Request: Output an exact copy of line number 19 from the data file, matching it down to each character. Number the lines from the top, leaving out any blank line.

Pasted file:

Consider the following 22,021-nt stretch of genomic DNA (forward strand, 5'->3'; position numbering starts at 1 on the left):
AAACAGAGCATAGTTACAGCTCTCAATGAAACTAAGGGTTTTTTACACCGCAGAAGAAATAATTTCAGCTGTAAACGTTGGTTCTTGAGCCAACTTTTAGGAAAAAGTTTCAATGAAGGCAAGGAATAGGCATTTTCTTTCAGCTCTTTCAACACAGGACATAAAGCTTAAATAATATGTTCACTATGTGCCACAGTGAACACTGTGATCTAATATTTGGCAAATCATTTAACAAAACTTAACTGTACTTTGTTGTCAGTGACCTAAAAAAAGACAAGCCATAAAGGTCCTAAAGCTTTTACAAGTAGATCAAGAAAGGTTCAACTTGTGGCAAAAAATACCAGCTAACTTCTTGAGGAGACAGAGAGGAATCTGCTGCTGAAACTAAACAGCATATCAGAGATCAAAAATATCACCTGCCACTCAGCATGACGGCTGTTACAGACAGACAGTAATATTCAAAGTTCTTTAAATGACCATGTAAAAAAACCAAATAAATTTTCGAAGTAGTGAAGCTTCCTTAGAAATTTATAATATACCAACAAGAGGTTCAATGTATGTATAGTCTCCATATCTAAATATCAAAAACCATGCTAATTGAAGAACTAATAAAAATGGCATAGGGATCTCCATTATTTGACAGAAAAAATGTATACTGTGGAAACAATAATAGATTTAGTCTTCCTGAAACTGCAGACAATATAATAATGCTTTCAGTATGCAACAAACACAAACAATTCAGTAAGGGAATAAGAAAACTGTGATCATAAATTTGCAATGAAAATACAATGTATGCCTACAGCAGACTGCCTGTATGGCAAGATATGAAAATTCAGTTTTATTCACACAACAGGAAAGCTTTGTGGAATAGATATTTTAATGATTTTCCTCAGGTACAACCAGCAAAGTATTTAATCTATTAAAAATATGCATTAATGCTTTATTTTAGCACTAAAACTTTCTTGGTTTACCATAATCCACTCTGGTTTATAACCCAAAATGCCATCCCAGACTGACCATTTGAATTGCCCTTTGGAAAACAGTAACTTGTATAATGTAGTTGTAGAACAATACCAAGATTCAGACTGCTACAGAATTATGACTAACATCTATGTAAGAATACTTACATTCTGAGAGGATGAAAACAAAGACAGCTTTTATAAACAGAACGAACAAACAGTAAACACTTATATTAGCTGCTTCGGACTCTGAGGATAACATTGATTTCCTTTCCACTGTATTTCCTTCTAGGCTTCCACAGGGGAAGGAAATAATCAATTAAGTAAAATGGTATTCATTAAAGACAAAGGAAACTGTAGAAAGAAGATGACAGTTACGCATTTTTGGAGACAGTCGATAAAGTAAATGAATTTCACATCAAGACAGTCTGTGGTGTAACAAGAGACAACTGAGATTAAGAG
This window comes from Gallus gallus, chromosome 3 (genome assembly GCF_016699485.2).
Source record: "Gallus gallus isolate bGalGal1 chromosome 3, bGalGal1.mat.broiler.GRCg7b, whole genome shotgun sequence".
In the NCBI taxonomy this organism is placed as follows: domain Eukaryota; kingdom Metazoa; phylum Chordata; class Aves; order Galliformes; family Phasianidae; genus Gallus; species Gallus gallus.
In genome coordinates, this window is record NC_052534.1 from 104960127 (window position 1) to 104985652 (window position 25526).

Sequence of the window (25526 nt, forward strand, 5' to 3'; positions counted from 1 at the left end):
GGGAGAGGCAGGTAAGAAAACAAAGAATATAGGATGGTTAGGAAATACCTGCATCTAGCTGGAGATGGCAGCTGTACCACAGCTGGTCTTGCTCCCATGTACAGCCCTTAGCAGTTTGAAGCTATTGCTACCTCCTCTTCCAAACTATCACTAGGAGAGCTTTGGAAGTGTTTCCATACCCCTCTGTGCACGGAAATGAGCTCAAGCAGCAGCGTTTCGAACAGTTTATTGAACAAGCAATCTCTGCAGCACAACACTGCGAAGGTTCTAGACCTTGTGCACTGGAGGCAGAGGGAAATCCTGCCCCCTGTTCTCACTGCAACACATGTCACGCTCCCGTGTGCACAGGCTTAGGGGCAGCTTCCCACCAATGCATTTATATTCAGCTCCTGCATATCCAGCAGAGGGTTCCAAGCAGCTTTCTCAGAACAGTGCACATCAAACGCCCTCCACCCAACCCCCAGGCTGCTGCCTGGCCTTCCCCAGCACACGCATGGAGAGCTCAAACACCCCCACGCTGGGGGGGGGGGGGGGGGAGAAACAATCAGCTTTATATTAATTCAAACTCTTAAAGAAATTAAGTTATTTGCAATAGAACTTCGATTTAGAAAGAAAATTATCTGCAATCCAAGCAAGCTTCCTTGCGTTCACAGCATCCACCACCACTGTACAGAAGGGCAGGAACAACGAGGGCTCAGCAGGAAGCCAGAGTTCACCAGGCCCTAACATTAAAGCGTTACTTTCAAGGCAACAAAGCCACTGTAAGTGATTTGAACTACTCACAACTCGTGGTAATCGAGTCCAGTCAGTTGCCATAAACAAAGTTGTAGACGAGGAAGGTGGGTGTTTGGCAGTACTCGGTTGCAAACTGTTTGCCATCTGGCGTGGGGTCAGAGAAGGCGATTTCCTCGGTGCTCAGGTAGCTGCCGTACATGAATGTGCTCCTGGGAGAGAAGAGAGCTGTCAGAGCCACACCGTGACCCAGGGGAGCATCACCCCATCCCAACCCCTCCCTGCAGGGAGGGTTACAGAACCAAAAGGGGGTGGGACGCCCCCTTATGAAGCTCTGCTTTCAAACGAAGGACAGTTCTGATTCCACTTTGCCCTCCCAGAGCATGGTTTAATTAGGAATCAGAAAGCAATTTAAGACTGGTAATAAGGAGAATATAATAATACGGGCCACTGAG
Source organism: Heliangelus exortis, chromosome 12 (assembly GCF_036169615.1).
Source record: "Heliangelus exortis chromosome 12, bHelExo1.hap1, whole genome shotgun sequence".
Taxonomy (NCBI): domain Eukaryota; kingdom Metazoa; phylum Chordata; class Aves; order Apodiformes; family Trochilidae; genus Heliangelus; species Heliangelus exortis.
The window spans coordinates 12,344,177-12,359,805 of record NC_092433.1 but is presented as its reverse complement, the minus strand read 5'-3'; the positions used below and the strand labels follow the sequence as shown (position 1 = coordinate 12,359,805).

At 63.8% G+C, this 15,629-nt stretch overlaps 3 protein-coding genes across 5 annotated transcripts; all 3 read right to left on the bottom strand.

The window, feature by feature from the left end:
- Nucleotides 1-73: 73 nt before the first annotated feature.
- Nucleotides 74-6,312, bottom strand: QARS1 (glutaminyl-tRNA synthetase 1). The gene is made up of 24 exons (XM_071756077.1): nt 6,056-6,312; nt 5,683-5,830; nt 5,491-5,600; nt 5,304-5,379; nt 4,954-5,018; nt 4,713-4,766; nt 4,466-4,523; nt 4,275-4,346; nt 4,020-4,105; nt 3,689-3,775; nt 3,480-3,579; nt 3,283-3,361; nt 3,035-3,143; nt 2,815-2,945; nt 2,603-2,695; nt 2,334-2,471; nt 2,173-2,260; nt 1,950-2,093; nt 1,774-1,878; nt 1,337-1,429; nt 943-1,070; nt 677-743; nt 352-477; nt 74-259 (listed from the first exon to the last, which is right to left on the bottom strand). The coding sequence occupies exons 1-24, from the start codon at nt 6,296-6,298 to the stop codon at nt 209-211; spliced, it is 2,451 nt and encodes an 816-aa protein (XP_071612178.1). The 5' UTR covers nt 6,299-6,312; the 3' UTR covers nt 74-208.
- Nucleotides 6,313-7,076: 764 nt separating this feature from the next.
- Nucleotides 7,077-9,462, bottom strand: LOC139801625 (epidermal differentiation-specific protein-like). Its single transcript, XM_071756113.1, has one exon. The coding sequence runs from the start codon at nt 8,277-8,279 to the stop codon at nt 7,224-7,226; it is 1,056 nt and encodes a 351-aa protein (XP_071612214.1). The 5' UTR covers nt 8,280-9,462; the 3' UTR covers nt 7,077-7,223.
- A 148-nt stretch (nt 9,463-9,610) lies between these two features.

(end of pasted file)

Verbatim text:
- A 148-nt stretch (nt 9,463-9,610) lies between these two features.